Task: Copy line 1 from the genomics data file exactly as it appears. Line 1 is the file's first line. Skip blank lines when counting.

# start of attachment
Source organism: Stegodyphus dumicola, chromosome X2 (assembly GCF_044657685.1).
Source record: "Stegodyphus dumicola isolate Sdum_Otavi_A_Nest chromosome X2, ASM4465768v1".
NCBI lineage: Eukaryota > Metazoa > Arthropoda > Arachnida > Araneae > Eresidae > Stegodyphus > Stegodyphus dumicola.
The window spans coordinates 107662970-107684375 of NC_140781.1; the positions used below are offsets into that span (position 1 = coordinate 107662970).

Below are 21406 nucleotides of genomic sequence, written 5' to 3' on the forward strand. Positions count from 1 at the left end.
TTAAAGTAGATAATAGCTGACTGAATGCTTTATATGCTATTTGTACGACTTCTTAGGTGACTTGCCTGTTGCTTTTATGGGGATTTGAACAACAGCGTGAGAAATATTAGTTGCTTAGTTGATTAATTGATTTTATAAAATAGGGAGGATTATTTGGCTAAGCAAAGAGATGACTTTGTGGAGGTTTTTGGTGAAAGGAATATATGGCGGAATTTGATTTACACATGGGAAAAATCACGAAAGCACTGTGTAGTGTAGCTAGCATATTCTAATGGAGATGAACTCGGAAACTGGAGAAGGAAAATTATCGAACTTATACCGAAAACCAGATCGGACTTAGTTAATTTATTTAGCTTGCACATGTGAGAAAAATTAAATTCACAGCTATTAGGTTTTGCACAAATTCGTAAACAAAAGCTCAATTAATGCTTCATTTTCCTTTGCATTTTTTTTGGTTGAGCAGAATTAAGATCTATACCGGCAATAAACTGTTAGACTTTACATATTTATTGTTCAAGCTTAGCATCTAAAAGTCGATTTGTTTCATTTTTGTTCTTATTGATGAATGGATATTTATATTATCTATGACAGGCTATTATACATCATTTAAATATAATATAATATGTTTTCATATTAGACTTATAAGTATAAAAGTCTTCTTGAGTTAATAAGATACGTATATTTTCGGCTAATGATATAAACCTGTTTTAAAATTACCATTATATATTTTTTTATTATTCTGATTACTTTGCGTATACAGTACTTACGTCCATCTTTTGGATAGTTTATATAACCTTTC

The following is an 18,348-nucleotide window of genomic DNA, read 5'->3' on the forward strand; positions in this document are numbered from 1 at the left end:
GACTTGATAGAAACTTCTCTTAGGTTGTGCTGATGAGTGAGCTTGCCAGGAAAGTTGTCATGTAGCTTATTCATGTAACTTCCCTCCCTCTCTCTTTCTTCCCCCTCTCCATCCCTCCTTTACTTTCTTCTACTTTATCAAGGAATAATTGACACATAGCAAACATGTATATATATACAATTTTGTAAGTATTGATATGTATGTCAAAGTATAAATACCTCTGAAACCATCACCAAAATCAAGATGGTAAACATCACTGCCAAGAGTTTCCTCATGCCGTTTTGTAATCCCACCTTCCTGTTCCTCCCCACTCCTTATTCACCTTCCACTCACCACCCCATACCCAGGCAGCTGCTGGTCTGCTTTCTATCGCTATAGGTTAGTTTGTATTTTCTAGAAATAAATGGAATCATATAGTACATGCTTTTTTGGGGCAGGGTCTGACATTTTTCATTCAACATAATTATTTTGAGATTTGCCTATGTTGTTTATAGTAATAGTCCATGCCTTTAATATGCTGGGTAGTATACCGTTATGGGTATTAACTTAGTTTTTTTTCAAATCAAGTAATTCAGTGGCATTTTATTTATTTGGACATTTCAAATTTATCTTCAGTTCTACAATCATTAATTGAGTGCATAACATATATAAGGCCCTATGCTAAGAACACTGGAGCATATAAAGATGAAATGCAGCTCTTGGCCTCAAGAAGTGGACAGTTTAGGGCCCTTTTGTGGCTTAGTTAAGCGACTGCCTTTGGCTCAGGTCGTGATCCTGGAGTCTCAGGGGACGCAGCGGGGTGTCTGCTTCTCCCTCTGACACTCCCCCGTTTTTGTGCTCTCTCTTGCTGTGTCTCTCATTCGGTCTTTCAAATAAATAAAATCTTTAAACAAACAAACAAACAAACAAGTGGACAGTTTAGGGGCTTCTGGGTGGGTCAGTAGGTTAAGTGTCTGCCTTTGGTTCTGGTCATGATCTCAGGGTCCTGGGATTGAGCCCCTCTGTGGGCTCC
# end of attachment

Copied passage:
Source organism: Stegodyphus dumicola, chromosome X2 (assembly GCF_044657685.1).